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Roasting is what gives our lovely coffee beans their flavor, but if you’re like me you’ll want to learn how to roast coffee beans at home. Well, look no further!
While you could make coffee from unroasted beans, it wouldn’t taste good at all. In fact, it’d probably taste so bad you wouldn’t be able to take more than a couple of sips.
When beans are roasted, a number of physical and chemical reactions take place. This drastically changes our small, virgin beans into the rich coffee we know and love.
When coffee is roasted, sugars that are locked within the bean undergo changes. First and foremost, some of it is caramelized. Along with coffee oils, this is what gives your bean its complex flavor. The rest is converted into gas. But we’ll talk more about the chemistry of the roast later on.
What Happens During The Roast?
The Stages Of Coffee Roasting
Coffee roasting is a series of stages. The minimum goal of a roast is to get the beans to a level where the infusion can be drunk without gagging. However, roasting has become an art form. By noticing the subtle differences in color, aroma, and size of the beans, we can achieve different levels of roast.
These different levels have their own characteristics. The most notable is their increasing intensity in flavor from one level to the next, but also in how visually dark the beans become. In the final levels of roast (dark roast), the beans actually become shiny; as if they had been varnished.
- Green Beans: You’ve just started, your beans are beginning to warm up.
- Yellow Beans: After a short while, you’ll notice that your beans will change from a green color to a yellowish color. Take a sniff, you’ll notice they kind of smell like grass.
- Steam: As you continue to roast your beans, the water that naturally exists inside begins to evaporate into steam. You’ll actually see the steam rising from your beans.
- First Crack: After a little while, you’ll hear an audible crack. When you hear this, you know the actual roasting process has begun. While you can finish the roast here, it is not recommended. This is lighter than light roast, sometimes called a ‘cinnamon roast’, and tends to have a very sour flavor. Not recommended.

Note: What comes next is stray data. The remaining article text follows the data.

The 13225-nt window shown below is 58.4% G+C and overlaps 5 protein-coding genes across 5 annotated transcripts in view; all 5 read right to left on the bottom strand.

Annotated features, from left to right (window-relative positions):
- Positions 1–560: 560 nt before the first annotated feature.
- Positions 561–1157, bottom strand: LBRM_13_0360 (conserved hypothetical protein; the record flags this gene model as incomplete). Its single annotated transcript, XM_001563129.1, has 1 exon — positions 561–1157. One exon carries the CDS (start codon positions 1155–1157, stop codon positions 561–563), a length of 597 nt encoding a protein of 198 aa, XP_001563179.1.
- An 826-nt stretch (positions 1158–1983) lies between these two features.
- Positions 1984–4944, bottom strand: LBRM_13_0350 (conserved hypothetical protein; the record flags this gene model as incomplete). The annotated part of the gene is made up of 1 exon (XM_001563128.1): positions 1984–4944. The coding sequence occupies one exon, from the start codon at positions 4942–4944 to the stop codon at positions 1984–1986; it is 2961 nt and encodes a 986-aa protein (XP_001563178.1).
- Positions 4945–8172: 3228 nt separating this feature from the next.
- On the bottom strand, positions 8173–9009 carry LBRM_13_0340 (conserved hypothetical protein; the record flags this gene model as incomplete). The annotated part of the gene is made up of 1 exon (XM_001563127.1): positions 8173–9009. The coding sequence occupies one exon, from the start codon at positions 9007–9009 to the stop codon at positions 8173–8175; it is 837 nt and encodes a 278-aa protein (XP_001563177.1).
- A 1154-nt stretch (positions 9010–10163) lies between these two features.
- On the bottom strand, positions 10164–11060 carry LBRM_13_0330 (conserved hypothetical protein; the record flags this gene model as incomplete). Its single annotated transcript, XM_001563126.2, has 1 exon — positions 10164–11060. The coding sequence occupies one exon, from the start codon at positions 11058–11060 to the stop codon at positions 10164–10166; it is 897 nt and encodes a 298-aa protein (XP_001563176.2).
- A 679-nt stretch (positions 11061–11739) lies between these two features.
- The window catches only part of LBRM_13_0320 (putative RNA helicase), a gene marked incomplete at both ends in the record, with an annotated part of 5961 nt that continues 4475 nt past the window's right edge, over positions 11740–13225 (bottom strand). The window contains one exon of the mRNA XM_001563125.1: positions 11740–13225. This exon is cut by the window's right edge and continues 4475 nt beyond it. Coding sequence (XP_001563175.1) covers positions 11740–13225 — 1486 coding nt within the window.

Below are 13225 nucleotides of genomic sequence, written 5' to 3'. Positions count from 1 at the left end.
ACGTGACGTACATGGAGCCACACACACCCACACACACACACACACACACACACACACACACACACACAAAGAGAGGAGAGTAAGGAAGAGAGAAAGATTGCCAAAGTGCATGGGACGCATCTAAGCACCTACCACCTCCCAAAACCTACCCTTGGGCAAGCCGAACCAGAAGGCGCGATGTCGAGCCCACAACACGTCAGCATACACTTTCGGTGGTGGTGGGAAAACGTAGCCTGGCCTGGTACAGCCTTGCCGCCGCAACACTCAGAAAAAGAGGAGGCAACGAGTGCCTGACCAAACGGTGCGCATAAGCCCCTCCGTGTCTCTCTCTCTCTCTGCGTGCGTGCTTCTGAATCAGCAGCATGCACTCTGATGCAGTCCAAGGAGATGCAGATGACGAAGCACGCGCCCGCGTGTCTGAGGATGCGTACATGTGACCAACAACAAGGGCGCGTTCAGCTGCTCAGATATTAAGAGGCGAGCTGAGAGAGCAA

- Light Roast: Sometimes known as a city roast, this is the first level of acceptable coffee flavor for most people. This follows the first crack, and the beans should be a light brown color.
- Medium Roast: Sometimes known as a full city roast, this is one of the most popular roasts of coffee. At this stage, the sugars within the bean have really started to caramelize and the bean will begin to swell.
- Second Crack (Medium-Dark Roast): At this stage, your beans will crack once more. The sound will be much louder this time. Here we have a medium-dark roast, bringing a greater intensity of flavor without burning the sugars. This, along with the medium roast, is a very popular roast level.
- Dark Roast: Sometimes known as the French roast. The caramelized sugars will begin to burn, but not so much that it ruins the flavor. You will also notice more smoke, which will have become more pungent.
- While there are roast levels beyond this (Italian and Spanish roast), they aren’t popular. Consider your beans burnt beyond the dark roast.
For an in-depth discussion about the different grades of coffee roast, take a look at my post ‘the best coffee beans’. Here I talk you through the different roast levels, as well as how to find the best roast for your taste buds.